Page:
A new member of the growing crowd, a tall gentleman elegantly dressed in black, queried, “According to legend, inside a small cave on the Isle of Lough Dreg, Patrick instructed local artisans to paint scenes of torment that depicted images of purgatory. Can you confirm this?”

            “Tis true, tis true, Laddy. And I have to say, it looks as though you’ve spent too much time in that cave yourself – get out and get some sun on that pasty white skin of yours.”

            Returning his attention to the ever-expanding crowd, the leprechaun continued, “The frightening images were drawn on the cave to remind those who entered to atone for their sins so they would not end up in purgatory.”

            Crowd enthusiasm mounted and someone blurted out, “How did the shamrock become part of St. Patrick’s Day?”

            The leprechaun responded, “People of the Catholic faith wear green and shamrocks on St. Patrick’s Day because Patrick used the green leaves on the shamrock to explain the concept of the Holy Trinity to the Irish.” Grinning ear to ear, the green urchin winked at me and then raised a question of his own, “What’s in your head lad?”

            My last sober brain cell had long since become intoxicated with green beer, the green imaginary figment of my imagination, and the green eyes of the blond ND gal that kept batting at me. Since thinking was no longer possible, I found myself speaking before thinking, or rather, blurting out, “How the hell did you get here? Where did you live? How long have you lived? And why show up in a sports bar of all places?”

            Working the crowd like a carnival barker, the Lilliputian jumped down from my mug, began pacing back and forth across the bar and addressing his crowd. “Around 1900 or so I moved to South Bend.” A cheer from the ND clan nearly knocked the leprechaun off the bar. None the less he continued, “I took up residence on the campus of Notre Dame. You know that “win one for the gipper” speech Knute Rockne gave? Well, I wrote that. Ya see, I came to ol’ Knute in a dream and gave ‘im the words to inspire his young troops to upset the might cadets of Army.”

            “How long were you at Notre Dame?” came a shout from the middle of the crowd. “I left the golden dome in the late 1950s. I decided to move to Boston. They had the Celtics with the shamrocks and all, ya know. So, I kinda made things happen to help those loyal, leprechaun-believin’ people win a bunch o’ championships. Coulda just as easily been Wilt who won so many titles, but we leprechauns bein’ wee folks, like to slay the Goliaths, so to speak.”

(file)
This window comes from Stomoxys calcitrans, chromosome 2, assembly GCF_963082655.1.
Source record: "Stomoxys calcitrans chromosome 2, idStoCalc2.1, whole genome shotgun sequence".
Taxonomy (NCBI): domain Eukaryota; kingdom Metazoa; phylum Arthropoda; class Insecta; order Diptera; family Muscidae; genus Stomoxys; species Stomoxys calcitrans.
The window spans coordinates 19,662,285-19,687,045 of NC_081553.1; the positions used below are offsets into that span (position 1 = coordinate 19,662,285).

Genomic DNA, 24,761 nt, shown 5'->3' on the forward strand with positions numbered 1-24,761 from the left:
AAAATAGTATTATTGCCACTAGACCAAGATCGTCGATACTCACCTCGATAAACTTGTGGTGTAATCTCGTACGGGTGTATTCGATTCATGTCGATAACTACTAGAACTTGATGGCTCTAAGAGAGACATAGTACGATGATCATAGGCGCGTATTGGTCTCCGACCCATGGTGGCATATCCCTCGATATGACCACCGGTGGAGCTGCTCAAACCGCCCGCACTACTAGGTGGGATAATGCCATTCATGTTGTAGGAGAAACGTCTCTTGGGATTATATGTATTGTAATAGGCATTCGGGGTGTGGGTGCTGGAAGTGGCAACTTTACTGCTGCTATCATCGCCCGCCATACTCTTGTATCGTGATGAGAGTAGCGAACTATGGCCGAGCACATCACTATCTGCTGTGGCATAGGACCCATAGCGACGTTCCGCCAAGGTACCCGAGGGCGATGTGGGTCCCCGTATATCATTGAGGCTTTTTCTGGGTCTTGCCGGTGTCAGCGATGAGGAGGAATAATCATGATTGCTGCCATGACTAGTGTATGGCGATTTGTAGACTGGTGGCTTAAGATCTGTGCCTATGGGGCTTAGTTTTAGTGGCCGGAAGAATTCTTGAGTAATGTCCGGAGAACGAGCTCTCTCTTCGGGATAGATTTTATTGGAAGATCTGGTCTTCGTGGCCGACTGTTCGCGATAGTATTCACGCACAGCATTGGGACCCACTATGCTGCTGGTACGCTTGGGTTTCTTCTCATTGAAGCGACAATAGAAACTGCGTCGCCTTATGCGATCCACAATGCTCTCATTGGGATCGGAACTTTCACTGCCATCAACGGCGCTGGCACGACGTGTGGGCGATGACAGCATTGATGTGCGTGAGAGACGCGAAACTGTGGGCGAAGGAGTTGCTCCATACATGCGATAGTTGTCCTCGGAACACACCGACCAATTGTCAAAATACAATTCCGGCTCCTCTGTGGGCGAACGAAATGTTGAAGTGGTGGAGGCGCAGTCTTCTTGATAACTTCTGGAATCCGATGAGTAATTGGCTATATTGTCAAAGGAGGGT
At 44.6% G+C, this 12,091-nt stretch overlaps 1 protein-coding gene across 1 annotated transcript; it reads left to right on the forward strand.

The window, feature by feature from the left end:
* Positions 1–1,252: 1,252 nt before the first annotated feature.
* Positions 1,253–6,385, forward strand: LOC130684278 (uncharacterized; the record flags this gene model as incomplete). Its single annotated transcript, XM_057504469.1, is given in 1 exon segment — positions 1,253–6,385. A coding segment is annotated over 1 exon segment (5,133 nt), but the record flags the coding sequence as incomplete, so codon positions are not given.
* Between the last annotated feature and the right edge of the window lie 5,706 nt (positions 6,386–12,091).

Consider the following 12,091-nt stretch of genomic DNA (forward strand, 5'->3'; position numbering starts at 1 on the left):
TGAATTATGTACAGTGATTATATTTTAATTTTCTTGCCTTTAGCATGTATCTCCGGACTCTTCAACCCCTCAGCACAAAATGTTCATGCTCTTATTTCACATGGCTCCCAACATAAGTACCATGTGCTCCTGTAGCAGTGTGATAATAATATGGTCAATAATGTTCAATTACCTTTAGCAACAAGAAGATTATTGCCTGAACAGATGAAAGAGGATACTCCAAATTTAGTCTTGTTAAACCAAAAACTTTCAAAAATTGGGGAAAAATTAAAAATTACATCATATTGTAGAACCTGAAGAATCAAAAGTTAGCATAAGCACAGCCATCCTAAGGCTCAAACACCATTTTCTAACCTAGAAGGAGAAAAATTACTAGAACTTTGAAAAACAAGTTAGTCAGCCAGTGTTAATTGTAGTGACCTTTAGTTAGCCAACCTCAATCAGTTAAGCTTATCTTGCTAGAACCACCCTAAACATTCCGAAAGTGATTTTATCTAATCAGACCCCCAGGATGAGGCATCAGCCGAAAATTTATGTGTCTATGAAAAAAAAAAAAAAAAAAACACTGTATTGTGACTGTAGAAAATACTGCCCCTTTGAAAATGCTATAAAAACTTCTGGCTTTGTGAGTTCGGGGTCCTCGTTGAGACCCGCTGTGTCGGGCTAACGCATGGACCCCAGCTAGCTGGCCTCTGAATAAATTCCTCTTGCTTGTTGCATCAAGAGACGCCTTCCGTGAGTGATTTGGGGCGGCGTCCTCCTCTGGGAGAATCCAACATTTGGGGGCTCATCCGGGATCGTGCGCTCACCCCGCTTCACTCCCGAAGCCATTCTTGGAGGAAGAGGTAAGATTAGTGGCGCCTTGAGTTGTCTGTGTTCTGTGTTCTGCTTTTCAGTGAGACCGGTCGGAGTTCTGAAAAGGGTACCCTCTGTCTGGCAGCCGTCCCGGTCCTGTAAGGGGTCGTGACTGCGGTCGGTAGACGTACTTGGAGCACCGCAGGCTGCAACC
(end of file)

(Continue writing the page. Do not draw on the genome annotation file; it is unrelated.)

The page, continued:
A man in a Lakers jacket asked, “What happened in the 70s when the Celtics only won two championships?”

            “Well, I moved back to ND. Of course ‘twas I who put the lid on UCLA’s basket in the final four minutes when the Irish ended the Bruins’ 88-game winning streak. O’ course I made sure the Irish beat ‘Bama in the Sugar Bowl to win another National Title. And when the Irish football team came out in green jerseys to whip USC; that was me who whispered in Coach Parsegian’s ear to break out the green,” said the leprechaun.

            A gray haired man in a light blue jacket called out, “Where were you in 1981 when Al McGuire screamed ‘Mass is over, mass is over’ after Danny Ainge of BYU drove the length of the court and finger-rolled a shot over Orlando Woolridge to knock the Irish out of the NCAA tourney?”

            Head bowed, the leprechaun softly admitted, “Twas a hard blow for the Catholics, losing to the Mormons like that, but I was back in BeanTown by then. The men in green needed a little magic o’ their own.”

            A woman in a Celtics jacket screamed, “We didn’t need you. We had Larry Bird!”

            A crafty smile creased the little man’s face as he replied, “Now how do ya s’ppose Larry Bird stole that pass from Isaiah Thomas at the end of game 5 in 1987?”

            By this point the crowd had thinned yet one question remained. With a scholarship offer in hand, Ron Hunter approached the leprechaun and asked, “Is it true that every leprechaun hides a treasure of gold at the end of a rainbow?”

            Brushing the scholarship offer aside, the leprechaun chuckled and said, “Coach Hunter, why don’t ya be askin’ the Fightin’ Irish, or perhaps Red Aurbech. Now if you’ll excuse me, I’ve got some green beer to attend.